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Ship owners’ association seeks national carrier status


Lagos – The Nigeria Ship Owners Association (NISA) on Tuesday urged the Nigerian Maritime Administration and Safety Agency (NIMASA) to approve its age-long application for a national carrier status.

The President of the association, Capt. Niyi Labinjo, made the plea in an interview with the News Agency of Nigeria (NAN) in Lagos.

Labinjo explained that the association made the request for a license to float a mega shipping firm since 2011 but NIMASA had yet to give
approval till date.

He expressed regret that past minsters of transportation were unable to ensure that NIMASA approve the application.

According to him, Section 35 of the NIMASA Act 2007 said, “Any national shipping line in Nigeria that meets the conditions should be granted national carrier status.”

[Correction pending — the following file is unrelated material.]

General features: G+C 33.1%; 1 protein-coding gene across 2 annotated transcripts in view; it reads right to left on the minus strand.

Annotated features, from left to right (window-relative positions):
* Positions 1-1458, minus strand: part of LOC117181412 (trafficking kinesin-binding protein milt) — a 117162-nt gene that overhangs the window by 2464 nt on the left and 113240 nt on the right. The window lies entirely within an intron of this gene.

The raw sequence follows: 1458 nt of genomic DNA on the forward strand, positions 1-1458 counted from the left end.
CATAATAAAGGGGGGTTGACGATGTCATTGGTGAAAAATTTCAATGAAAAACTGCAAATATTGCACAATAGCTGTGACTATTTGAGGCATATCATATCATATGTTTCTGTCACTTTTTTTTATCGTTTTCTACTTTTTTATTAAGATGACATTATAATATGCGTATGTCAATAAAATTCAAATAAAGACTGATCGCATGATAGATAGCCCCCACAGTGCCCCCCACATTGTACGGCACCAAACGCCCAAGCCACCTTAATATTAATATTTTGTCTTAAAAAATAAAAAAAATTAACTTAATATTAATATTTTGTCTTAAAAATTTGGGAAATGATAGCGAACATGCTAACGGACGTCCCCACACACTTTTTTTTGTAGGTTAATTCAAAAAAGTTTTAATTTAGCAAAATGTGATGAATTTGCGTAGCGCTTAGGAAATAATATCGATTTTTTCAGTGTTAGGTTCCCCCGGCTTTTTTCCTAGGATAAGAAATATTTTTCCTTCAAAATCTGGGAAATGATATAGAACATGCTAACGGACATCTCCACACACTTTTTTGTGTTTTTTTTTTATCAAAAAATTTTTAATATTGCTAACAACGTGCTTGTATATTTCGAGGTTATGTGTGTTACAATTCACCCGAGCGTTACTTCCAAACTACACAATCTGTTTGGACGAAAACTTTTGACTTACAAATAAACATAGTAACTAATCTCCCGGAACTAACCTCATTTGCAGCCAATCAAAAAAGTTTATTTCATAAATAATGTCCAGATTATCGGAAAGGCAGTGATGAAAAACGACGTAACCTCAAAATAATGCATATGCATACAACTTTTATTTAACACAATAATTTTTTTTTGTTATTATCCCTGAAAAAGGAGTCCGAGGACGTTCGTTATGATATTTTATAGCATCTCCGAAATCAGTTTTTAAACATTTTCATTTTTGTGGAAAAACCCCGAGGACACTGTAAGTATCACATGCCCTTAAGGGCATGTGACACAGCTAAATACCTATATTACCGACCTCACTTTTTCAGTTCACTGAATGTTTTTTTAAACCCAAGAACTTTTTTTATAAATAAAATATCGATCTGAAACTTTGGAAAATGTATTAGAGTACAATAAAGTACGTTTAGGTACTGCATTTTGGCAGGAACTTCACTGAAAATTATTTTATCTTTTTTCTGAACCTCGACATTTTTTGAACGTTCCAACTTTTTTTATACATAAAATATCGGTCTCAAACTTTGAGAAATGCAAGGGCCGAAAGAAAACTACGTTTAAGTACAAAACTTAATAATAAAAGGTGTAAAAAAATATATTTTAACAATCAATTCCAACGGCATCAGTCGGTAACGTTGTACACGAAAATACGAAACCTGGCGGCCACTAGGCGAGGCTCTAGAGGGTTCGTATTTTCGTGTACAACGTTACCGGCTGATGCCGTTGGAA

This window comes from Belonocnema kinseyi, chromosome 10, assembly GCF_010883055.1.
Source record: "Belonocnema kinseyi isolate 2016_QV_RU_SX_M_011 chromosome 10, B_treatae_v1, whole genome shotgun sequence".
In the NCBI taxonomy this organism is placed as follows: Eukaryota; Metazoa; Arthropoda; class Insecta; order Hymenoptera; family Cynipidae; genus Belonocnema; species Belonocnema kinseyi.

He said the national carrier status would fetch a lot of jobs for unemployed trained seafarers.

“ Foreign vessels are depriving Nigerians of employment and if the national carrier status is approved, it would stop capital fight and create a balance in maritime trade.

“By virtue of being a national carrier, is enough qualification to carry 50 per cent of government-generated cargoes.

“This comprised cargoes generated by Federal, states and local governments.

“This is different from the United Nations Conference on Trade and Development (UNCTAD) 40:40:20 cargo allocation formula which came up due to agitation and the desire to correct the imbalance in cargo sharing,’’ the mariner said.

Labinjo said the UNCTAD formula had been abolished.

He said the current trend “is the World Trade Agreement (WTA) which is based on bilateral agreement between countries.’’

The mariner advised government to henceforth, go with stakeholders whenever issues of international maritime trade were to be discussed outside the country.

“It is important to go with stakeholders in shipping and aviation sectors whenever issues concerning sea trade are to be discussed,’’ Labinjo told NAN.

He said the delegation should largely consist of stakeholders like members of NISA and Aviation Round Table and less of ministers, governors and directors of maritime agencies who are technocrats. (NAN)

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